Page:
There's a unique business gaining lots of attention in northern Alabama. It's called Fruit Of My Womb and the owner, Heather Johnson, creates charming and personable jewelry using breast milk and the cremains of loved ones.
Johnson is a schooled phlebotomist, and she is also trained and certified by the International Placenta & Postpartum Association (IPPA) to perform placenta encapsulation for new mothers dealing with postpartum stress issues.
Fruit Of My Womb started in 2014 following the birth of Johnson's second child. She told Circa that she faced issues from postpartum depression after her first child and wanted to do anything possible to make her second pregnancy an easier experience.
Johnson then discovered placenta encapsulation and decided to pursue training through the IPPA. She adds that she's always available to mothers if they have questions or need any help.
According to the American Pregnancy Association, the benefits from placenta encapsulation are as follows:
- Increased release of the hormone oxytocin, which helps the uterus return to normal size and encourages bonding with the infant
- Increase in CRH, a stress-reducing hormone
- Decrease in postpartum depression levels
- Restoration of iron levels in the blood
- Increase in milk production
Following the start of Fruit Of My Womb, Johnson took a class to learn how to create her breast milk jewelry keepsakes. These have since become a treasured item to many of her clients across the Southeast.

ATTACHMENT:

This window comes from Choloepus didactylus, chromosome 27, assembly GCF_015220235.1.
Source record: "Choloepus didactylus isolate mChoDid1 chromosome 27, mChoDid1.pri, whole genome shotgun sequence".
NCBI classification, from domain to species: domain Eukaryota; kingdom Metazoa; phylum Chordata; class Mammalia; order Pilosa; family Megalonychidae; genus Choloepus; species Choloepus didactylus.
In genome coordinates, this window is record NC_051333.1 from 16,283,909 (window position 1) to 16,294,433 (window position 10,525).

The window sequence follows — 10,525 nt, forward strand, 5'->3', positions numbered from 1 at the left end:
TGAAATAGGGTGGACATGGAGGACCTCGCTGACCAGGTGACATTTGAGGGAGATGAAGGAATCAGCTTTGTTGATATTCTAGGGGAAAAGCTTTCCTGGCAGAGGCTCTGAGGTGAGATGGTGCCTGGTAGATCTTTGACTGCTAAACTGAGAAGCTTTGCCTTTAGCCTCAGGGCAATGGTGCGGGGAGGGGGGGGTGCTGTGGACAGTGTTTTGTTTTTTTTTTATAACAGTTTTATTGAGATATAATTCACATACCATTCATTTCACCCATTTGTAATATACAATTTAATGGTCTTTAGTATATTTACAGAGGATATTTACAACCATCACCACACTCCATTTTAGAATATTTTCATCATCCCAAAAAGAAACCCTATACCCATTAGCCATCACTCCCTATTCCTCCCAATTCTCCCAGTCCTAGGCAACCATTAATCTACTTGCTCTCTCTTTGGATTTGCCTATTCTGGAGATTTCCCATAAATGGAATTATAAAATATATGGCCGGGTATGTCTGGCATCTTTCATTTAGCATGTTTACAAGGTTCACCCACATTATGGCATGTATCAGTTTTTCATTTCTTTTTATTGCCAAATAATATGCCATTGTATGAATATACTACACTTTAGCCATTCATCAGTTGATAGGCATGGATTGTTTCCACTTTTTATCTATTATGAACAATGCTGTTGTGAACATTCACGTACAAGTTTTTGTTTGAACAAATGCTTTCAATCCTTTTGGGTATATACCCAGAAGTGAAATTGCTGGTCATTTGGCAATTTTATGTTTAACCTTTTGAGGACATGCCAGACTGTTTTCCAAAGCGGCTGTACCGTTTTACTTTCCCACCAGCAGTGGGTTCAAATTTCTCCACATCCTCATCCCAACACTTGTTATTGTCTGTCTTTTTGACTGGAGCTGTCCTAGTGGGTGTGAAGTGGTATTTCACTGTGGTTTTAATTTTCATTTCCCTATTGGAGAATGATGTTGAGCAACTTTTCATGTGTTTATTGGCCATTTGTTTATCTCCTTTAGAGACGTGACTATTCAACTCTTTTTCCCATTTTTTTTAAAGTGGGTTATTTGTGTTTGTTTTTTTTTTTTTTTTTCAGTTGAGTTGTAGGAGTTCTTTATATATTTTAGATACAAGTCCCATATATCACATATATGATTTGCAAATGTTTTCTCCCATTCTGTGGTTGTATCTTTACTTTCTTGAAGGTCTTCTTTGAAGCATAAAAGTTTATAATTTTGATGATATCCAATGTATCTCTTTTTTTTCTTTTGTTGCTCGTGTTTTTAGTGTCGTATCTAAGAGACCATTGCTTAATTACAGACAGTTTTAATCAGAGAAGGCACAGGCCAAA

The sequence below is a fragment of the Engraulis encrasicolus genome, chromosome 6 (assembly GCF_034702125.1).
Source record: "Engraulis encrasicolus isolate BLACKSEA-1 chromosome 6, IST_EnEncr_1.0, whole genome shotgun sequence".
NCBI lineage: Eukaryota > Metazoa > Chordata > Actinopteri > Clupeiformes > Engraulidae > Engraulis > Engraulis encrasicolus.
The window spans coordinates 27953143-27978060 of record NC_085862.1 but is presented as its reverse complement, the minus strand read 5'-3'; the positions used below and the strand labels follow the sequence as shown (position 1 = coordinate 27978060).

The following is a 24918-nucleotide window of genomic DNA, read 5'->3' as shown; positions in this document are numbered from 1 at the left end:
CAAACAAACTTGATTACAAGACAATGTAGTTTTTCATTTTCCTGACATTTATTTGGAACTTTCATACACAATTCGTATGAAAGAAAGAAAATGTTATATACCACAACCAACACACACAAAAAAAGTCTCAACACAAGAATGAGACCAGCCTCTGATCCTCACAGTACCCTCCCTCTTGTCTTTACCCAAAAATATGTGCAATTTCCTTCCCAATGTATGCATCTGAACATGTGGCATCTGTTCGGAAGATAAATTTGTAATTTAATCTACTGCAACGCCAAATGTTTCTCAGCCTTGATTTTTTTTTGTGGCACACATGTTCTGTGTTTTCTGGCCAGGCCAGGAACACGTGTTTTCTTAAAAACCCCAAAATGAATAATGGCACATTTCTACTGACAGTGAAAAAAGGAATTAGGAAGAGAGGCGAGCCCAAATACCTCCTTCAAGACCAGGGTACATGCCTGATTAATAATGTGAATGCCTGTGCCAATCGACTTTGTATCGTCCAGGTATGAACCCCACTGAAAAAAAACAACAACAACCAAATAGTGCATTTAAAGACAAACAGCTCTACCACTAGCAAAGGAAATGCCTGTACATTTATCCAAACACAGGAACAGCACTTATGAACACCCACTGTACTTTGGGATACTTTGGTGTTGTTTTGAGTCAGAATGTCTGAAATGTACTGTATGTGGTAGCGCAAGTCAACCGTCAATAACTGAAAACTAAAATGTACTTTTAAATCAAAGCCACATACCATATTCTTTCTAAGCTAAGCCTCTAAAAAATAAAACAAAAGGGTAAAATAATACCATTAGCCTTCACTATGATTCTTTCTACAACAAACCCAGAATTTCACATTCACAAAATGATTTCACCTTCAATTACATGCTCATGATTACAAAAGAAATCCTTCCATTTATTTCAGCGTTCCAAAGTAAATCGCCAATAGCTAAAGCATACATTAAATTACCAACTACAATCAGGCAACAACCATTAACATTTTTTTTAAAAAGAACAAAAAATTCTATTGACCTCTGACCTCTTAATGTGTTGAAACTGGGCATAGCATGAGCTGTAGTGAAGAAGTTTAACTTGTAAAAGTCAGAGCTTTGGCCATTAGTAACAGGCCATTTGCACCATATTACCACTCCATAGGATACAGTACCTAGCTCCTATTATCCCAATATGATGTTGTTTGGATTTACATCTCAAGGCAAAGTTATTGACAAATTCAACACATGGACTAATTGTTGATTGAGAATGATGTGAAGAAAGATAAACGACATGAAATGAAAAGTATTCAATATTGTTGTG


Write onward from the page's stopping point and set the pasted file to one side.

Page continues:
Johnson jokingly told Circa that the breast milk process is "top secret," but she also stated there is a strategy required for ensuring the milk's longevity.
There's a certain way the milk has to be processed; otherwise, it's not going to last.
Along with the encapsulation and breast milk jewelry, Fruit Of My Womb offers DNA keepsake jewelry to remember lost loved ones.
Johnson told Circa she had a good friend pass away, and their family then asked to make some keepsakes.
"That was probably the hardest order that I've ever done," she said. "But, I was honored to do that for them."
Loved one's ashes or even dried flowers from a funeral can be used for making jewelry. A lot of different items can be utilized to create a keepsake that you normally wouldn't think of.
The breast milk came first, and then I thought, 'If I can make keepsakes with milk, why not other things that you have?'
Johnson works out of her home in Cullman, Alabama and services mothers locally with her placenta encapsulation. She takes orders from all over the world with her keepsake jewelry items.
For more information, and to connect with Johnson, visit her Facebook page "Fruit Of My Womb".